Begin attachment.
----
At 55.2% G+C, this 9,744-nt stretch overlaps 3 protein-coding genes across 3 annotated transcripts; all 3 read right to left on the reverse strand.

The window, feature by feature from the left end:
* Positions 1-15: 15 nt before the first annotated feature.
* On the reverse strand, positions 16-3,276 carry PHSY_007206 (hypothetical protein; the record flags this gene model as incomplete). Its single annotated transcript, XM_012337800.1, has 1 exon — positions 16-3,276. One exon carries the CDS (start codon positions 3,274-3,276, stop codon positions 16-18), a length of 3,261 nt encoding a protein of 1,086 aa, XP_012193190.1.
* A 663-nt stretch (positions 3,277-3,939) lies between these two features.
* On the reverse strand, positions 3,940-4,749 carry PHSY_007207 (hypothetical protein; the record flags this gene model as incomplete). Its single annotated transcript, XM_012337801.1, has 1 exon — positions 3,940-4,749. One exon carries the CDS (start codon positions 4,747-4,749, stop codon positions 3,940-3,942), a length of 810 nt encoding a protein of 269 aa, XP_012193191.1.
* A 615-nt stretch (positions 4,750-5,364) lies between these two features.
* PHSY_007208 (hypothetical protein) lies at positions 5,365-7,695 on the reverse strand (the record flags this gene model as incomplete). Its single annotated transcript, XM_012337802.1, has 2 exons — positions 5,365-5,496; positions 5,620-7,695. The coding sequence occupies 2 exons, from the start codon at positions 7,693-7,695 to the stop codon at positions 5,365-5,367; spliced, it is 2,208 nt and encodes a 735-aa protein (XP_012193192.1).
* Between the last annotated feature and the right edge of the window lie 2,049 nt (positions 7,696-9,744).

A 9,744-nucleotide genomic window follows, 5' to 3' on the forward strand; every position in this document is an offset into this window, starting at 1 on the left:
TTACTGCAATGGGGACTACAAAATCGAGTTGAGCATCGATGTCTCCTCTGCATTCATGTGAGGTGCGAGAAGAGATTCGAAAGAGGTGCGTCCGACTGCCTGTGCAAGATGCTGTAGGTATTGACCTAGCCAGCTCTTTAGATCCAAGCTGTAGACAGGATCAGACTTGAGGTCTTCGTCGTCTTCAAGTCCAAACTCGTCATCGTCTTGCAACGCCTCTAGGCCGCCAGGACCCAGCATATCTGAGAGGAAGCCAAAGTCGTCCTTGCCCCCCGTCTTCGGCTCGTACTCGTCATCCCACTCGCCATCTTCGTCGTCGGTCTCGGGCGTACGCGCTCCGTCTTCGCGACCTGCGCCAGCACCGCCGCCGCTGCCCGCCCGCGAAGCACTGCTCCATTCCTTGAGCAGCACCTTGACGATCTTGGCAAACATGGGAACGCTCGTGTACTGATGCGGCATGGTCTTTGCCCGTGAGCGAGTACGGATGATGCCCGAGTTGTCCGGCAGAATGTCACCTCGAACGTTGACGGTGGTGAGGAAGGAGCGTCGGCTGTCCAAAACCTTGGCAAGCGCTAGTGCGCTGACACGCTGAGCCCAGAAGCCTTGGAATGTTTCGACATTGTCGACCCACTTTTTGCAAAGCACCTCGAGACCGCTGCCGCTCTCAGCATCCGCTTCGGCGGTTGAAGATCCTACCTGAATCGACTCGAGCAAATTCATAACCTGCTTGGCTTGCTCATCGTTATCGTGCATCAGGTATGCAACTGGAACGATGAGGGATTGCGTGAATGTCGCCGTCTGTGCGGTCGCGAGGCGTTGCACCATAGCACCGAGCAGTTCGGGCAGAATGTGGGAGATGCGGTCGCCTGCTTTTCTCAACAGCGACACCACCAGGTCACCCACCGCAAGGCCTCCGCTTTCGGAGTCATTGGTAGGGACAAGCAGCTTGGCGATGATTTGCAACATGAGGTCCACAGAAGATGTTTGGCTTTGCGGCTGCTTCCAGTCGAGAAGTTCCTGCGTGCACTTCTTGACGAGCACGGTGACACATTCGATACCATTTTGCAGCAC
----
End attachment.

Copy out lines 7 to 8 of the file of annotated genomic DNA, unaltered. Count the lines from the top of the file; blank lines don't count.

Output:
* A 615-nt stretch (positions 4,750-5,364) lies between these two features.
* PHSY_007208 (hypothetical protein) lies at positions 5,365-7,695 on the reverse strand (the record flags this gene model as incomplete). Its single annotated transcript, XM_012337802.1, has 2 exons — positions 5,365-5,496; positions 5,620-7,695. The coding sequence occupies 2 exons, from the start codon at positions 7,693-7,695 to the stop codon at positions 5,365-5,367; spliced, it is 2,208 nt and encodes a 735-aa protein (XP_012193192.1).